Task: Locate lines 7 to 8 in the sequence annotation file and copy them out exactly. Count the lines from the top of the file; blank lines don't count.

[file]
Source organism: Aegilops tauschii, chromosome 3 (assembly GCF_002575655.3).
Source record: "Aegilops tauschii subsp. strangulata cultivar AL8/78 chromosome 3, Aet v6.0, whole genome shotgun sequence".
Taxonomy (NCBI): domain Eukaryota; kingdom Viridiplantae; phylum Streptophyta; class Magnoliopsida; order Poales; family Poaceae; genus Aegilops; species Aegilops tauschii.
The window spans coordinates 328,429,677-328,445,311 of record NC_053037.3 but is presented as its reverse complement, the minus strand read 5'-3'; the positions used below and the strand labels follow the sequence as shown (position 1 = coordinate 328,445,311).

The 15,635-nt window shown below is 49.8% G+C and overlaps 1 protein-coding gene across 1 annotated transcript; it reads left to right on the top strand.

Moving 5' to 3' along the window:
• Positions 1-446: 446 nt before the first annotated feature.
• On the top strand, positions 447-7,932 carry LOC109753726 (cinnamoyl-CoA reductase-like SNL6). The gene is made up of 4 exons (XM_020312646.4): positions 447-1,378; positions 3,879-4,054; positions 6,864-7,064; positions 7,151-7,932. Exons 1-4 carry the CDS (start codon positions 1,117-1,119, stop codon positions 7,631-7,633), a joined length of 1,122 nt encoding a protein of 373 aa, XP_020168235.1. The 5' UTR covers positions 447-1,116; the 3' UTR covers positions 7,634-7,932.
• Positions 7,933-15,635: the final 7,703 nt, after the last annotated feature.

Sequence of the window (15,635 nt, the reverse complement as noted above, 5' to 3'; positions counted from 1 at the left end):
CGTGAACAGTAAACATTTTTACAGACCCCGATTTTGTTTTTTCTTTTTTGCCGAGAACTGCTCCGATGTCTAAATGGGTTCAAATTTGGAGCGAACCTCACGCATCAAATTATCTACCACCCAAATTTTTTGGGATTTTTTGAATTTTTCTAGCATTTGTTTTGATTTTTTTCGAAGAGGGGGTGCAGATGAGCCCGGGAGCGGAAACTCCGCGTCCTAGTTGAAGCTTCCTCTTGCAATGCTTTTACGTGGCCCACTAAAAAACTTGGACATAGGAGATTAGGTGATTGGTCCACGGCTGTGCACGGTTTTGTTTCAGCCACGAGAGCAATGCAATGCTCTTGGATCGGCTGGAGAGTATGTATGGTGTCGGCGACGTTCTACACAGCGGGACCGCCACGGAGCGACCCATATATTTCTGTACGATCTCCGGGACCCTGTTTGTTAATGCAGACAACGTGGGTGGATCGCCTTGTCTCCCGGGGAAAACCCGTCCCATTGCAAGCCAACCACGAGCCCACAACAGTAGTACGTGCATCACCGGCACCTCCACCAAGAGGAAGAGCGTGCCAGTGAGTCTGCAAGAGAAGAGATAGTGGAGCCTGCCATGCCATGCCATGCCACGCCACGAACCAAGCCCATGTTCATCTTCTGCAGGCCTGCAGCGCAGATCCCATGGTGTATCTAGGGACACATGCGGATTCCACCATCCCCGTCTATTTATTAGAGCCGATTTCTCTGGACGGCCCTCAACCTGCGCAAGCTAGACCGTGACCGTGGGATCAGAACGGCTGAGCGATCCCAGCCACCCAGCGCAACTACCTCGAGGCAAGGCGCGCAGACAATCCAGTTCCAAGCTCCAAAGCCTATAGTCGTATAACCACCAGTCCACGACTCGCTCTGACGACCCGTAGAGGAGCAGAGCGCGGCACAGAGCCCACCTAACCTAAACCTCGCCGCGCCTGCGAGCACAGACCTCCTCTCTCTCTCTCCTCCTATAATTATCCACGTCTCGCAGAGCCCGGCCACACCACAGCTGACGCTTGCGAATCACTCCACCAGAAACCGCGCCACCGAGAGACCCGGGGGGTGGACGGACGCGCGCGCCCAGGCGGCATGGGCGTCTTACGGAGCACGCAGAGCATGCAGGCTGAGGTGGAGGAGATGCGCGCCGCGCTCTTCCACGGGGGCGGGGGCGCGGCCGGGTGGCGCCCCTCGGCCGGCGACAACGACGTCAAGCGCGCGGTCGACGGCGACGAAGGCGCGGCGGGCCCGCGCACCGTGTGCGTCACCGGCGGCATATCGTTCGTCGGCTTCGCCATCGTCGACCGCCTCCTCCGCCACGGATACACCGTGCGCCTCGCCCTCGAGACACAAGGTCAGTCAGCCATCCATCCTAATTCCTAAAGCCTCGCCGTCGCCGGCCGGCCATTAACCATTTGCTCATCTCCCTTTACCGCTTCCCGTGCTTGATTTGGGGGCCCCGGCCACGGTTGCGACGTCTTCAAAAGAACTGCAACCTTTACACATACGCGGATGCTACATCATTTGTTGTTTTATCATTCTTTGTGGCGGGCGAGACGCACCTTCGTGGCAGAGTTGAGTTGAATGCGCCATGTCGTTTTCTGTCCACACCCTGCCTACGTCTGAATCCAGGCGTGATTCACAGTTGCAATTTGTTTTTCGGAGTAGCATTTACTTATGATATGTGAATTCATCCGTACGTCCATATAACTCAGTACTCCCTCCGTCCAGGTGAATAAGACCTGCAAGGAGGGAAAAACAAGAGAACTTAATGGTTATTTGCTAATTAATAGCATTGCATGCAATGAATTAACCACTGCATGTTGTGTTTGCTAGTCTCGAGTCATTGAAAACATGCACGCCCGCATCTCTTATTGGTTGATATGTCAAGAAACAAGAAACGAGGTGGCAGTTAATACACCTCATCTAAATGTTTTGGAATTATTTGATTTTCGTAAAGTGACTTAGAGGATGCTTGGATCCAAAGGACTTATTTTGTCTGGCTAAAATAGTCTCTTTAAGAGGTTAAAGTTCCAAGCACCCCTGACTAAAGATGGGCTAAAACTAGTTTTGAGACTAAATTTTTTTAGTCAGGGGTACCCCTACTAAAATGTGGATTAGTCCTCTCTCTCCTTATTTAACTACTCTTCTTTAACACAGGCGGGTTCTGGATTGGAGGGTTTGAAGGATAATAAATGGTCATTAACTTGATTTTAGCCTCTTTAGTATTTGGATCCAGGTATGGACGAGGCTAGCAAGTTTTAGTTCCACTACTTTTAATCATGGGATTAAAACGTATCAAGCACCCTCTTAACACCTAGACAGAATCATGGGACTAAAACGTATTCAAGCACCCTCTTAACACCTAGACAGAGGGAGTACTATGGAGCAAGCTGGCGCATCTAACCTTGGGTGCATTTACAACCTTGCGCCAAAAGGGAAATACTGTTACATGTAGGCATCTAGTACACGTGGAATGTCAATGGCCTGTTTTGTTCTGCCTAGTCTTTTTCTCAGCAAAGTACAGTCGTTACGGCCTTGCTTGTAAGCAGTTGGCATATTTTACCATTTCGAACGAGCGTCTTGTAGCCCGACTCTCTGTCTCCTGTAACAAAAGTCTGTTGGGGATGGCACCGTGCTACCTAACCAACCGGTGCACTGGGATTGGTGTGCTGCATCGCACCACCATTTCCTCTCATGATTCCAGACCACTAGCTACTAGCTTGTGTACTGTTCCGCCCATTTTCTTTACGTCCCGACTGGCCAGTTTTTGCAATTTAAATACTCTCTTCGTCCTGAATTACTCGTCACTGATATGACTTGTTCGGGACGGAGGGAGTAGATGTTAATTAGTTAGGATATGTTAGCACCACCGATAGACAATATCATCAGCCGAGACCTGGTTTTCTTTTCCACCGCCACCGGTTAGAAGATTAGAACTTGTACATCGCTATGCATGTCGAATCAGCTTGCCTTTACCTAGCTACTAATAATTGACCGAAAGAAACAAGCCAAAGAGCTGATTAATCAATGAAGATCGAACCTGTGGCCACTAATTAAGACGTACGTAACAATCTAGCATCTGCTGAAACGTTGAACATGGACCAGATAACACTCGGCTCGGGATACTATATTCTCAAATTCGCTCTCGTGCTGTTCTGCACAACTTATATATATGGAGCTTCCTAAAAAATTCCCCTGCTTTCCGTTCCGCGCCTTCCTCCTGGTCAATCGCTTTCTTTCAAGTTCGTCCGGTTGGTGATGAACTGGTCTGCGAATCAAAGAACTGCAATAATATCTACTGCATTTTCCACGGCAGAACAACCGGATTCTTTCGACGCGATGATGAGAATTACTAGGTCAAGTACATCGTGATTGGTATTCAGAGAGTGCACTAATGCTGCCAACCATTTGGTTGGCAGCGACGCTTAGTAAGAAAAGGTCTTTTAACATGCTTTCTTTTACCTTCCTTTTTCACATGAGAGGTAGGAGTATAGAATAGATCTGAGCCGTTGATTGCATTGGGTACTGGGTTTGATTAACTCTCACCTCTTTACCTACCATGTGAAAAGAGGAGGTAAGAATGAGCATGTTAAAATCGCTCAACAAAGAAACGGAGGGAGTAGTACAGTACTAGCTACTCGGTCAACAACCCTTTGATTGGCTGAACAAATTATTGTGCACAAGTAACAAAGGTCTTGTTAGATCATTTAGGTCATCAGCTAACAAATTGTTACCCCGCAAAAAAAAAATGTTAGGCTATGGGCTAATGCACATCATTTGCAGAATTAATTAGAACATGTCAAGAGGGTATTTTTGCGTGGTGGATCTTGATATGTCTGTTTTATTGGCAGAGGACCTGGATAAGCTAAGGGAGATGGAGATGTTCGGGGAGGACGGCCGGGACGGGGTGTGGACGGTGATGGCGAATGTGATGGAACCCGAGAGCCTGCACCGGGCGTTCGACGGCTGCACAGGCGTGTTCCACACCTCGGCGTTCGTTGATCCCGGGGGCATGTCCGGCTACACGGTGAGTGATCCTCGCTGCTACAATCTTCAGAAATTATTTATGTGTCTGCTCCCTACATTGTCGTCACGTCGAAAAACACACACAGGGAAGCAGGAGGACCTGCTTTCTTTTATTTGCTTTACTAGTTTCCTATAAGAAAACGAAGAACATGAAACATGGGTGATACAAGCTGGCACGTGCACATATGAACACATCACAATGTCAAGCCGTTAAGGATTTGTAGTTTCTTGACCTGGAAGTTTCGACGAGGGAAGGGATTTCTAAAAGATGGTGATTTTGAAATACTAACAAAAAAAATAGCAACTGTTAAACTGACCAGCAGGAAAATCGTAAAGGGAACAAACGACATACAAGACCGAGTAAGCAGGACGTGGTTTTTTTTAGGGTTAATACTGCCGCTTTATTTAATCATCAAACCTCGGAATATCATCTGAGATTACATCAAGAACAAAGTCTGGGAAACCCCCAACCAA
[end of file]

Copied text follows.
• Positions 1-446: 446 nt before the first annotated feature.
• On the top strand, positions 447-7,932 carry LOC109753726 (cinnamoyl-CoA reductase-like SNL6). The gene is made up of 4 exons (XM_020312646.4): positions 447-1,378; positions 3,879-4,054; positions 6,864-7,064; positions 7,151-7,932. Exons 1-4 carry the CDS (start codon positions 1,117-1,119, stop codon positions 7,631-7,633), a joined length of 1,122 nt encoding a protein of 373 aa, XP_020168235.1. The 5' UTR covers positions 447-1,116; the 3' UTR covers positions 7,634-7,932.